It seems average Canadians tend to keep their heads in the sand when it comes to the economy. Perhaps it’s not even so much keeping our heads in the sand, as it is just not paying attention to what’s happening. Ask the average person what’s happening on a global level and they’ll probably just shrug.
However, what happens in the U.S. usually has some impact on the Great White North. Sure, we seemed to weather the storm much better than the Americans did during the Great Recession, and our friends to the south have a lot going on right now. So, what does all this economic stuff mean to Canada or even the Toronto real estate market? Well, even top economists are a little unclear on that, but here’s some of what they have to say about the situation.
According to BMO Capital Markets, Canada is going to “skirt recession.” This does come with some caveats, however. There could be slowed growth despite issues on a global level such as “low productivity, high personal debt and worries about consumer confidence.” Despite these issues, BMO’s Michael Gregory doesn’t see it leading to a Canadian recession, which is good news for Toronto.
“We do think the worst effects of this trade war will probably be felt around the turn of the year,” Gregory says. “We don’t look for further escalation. We don’t think this is going to happen, in which case we’ll get a little bit of easing (in the economy), but that’s it.”
As Canada’s population continues to grow, it is energizing residential construction. This is good from both an investment and a productivity standpoint. “We do have a little boomlet going on in Canada via immigration. That is creating fundamental demand for housing,” explains Gregory.
But once again, record-high levels of consumer debt could negatively impact the Canadian economy, since the U.S. is actually seeing lower debt. Gregory is uncertain on the real estate front, wondering if we’ll see things stabilize and if there will be continued weakness down the road. So, it’s unclear even to some experts.
While the U.S. federal bank cut interest rates, the Bank of Canada has kept things status quo. Gregory feels the U.S. cut interest rates to provide some insurance against the trade wars. The Bank of Canada has also expressed concerns about the global economy and trade wars.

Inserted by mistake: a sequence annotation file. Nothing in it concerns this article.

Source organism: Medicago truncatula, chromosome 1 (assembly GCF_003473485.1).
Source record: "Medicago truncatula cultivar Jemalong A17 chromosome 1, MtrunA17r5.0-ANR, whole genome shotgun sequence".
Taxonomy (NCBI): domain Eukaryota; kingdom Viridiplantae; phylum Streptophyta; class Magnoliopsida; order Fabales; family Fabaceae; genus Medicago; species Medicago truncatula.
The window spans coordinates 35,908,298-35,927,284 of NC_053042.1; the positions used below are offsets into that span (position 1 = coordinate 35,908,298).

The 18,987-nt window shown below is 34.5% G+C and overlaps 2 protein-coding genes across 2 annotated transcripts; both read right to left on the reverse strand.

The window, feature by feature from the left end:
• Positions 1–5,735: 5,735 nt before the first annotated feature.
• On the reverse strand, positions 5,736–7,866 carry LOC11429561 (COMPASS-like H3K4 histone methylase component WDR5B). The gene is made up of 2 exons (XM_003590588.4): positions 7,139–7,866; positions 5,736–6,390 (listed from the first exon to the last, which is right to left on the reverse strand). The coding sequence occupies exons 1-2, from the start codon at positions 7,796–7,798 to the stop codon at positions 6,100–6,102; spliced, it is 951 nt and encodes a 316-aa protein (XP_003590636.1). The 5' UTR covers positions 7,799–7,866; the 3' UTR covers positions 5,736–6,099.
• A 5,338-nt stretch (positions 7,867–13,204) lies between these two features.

Consumer confidence can lead to people and businesses pulling back. If this happens, it could still lead Canada into recession. “But we still don’t think that’s going to happen,” says Gregory. “We think we are going to grow, and interest rates are going to be low forever.”
Meanwhile, the ongoing U.S. and China trade war will have an impact on Canada. The latest round of trade talks ended with the U.S. saying it would suspend a tariff increase on Chinese goods. This was based on what Trump deemed a “very substantial phase one deal.” According to Greg Taylor, chief investment officer at Purpose Investments, investors could face disappointment if meetings go poorly.
“…It does feel like we’re close enough to some sort of truce, whether it’s a delay of tariffs, whether it’s some future agriculture buys from the Chinese,” he says. “But it does feel like at least the worst-case scenario isn’t going to happen.”
When looking at foreign investment in Canadian commercial real estate, there was a drastic drop of 70 per cent, according to Altus Group Ltd. This was due to a shortage of large portfolios available in the first half of 2019.
Institutional investors favoured urban top-tier office buildings and rental apartments are low in inventory in Canada. This means price expectations for sellers might not align with what buyers want to pay. Combined with concerns about the global economic slowdown, investors are taking a more cautious approach.
However, there are some major Canadian deals pending that will see numbers rise.
Canadian Real Estate and The Economy
According to Canada Mortgage and Housing Corporation (CMHC) in September, there was a 2.5-per-cent decrease in the seasonally adjusted annual rates of housing starts from August. Some economists see this as yet another sign doom is looming.
“While we could get some growth from real estate agents fees and renovations, the pop in GDP growth we got from housing in Q2 is likely to be less vigorous in the next couple of quarters,” Avery Shenfeld at CIBC Capital Markets told the Financial Post.
Housing offers growth in what could soon be a challenged economy. LEI author and Munk Senior Fellow Philip Cross told the Post, “Though the housing market remains the main source of growth in the economy, August’s numbers paint a less optimistic picture than recent months.”
“The effects of the turmoil that took hold in the global economy over the summer may not have fully materialized,” says Cross. “Canada may yet experience a more protracted economic slowdown.”
Toronto Real Estate
How all of this ties together is still a little foggy. But maybe what makes more sense is to focus on the Toronto real estate market. Converging prices of semi-detached units, condominium apartments, and townhouses are showing markets are approaching equilibrium. According to Benjamin Tal, the deputy chief economist with CIBC World Markets, the correction in low-rise housing is over. Buyers are coming to the market, which is evident in rises in sales and prices.
Tal says Toronto prices are finally where they should have been. It looks like the market will see long-term equilibrium with September 2019 sales looking much like they did in September 2014 and 2015. Toronto housing prices are providing to be resilient over the past five years. And let’s not forget that declining interest rates have helped the housing market recover. Fingers crossed we won’t see a rise in interest rates next year.
This article was originally published on October 23, 2019 by RE/MAX Canada